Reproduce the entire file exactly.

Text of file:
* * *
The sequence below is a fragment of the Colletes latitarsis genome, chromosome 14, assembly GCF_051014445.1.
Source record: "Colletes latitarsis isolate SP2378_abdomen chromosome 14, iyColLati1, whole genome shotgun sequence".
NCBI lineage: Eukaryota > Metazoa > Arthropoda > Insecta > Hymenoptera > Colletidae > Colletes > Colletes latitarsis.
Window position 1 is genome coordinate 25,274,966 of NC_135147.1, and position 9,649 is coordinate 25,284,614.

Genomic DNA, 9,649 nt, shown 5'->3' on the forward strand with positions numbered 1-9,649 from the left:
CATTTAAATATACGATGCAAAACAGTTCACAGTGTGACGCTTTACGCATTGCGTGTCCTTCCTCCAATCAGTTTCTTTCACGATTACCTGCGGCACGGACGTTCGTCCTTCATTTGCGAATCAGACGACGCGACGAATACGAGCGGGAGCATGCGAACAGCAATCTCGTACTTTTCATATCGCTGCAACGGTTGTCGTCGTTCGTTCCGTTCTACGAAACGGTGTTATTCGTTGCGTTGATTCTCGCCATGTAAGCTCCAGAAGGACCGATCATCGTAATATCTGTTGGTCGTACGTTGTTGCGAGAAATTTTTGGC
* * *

The sequence below is a fragment of the Colletes latitarsis genome, chromosome 14, assembly GCF_051014445.1.
Source record: "Colletes latitarsis isolate SP2378_abdomen chromosome 14, iyColLati1, whole genome shotgun sequence".
NCBI lineage: Eukaryota > Metazoa > Arthropoda > Insecta > Hymenoptera > Colletidae > Colletes > Colletes latitarsis.
Window position 1 is genome coordinate 25,274,966 of NC_135147.1, and position 9,649 is coordinate 25,284,614.

Genomic DNA, 9,649 nt, shown 5'->3' on the forward strand with positions numbered 1-9,649 from the left:
CATTTAAATATACGATGCAAAACAGTTCACAGTGTGACGCTTTACGCATTGCGTGTCCTTCCTCCAATCAGTTTCTTTCACGATTACCTGCGGCACGGACGTTCGTCCTTCATTTGCGAATCAGACGACGCGACGAATACGAGCGGGAGCATGCGAACAGCAATCTCGTACTTTTCATATCGCTGCAACGGTTGTCGTCGTTCGTTCCGTTCTACGAAACGGTGTTATTCGTTGCGTTGATTCTCGCCATGTAAGCTCCAGAAGGACCGATCATCGTAATATCTGTTGGTCGTACGTTGTTGCGAGAAATTTTTGGC